When biopics work, as "Coal Miner's Daughter" director Michael Apted put it, "they work like gangbusters."
Many times, though, "they tend to feel like the greatest hits of a famous person's life," said "Secretary" director Steven Shainberg, whose new movie "Fur: An Imaginary Portrait of Diane Arbus" is a completely different take on the genre.
For the sake of argument, we're talking about both traditional biopics, like "Frida" (about Frida Kahlo) and "Sylvia" (about Sylvia Plath) which encompass a giant swath of a real person's life, and films with a more specific focus like "Capote" and "Infamous," which both happened to capture the same pivotal point in the diminutive writer's illustrious history: when he was working on his true-crime classic "In Cold Blood."
Both approaches have proven themselves powerful come Oscar time. Philip Seymour Hoffman and Reese Witherspoon walked away winners for the 2005 movies "Capote" and "Walk the Line," respectively. The latter film, which starred Joaquin Phoenix as Johnny Cash (and earned him an Oscar nomination), took a long look at the country legend's life, and it famously required Phoenix and Witherspoon to sing and play their own instruments.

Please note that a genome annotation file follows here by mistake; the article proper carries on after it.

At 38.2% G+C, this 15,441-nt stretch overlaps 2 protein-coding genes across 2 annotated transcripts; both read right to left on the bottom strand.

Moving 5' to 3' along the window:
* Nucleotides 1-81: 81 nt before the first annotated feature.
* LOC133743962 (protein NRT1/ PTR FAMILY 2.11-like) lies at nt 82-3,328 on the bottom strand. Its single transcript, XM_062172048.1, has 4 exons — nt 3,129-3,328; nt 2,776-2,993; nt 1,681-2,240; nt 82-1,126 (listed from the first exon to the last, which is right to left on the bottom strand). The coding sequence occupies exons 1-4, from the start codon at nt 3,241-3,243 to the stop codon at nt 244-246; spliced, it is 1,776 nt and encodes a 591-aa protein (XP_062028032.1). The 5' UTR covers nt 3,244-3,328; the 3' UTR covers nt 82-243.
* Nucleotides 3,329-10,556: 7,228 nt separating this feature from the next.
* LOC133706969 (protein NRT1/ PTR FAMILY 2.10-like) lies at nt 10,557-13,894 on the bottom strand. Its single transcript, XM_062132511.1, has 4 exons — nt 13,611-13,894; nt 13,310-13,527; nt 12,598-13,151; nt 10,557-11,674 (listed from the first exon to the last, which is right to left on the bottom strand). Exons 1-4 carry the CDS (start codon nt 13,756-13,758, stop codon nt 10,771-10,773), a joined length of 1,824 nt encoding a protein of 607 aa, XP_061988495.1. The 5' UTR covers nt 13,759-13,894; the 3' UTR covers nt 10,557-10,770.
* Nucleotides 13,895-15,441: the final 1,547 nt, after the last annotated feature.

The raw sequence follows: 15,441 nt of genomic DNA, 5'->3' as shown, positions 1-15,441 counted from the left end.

A year earlier, Jamie Foxx transformed himself into Ray Charles, playing the piano, lip-synching and sometimes singing his way to Oscar gold in "Ray." At the same time, Kevin Spacey was roundly panned for his evocatively detailed portrayal of pop crooner Bobby Darin in "Beyond the Sea."
"You can say, 'Wow, Jamie Foxx really looks like Ray Charles.' The discussion of the performance often becomes how compellingly the actor recreates the essence of the person they were playing."
Other actors have provided dead-on impersonations — Val Kilmer as Jim Morrison in "The Doors" and Jim Carrey as Andy Kaufman in "Man on the Moon" come to mind — but the films themselves seemed superficial. Then again, "Selena" made Jennifer Lopez a star and served as a showcase of what she does best: sing, dance and radiate charisma.
When biographies work, Vachon said, "they work for the reasons any movie works: They're great stories told well with terrific performances. I can't put a finger on what makes one true-life figure more compelling than another necessarily. What a great biopic can do is give you an entree to a time and a place and a zeitgeist, in a way. The great ones really do that. I love 'Amadeus.' I love one we made called 'I Shot Andy Warhol."'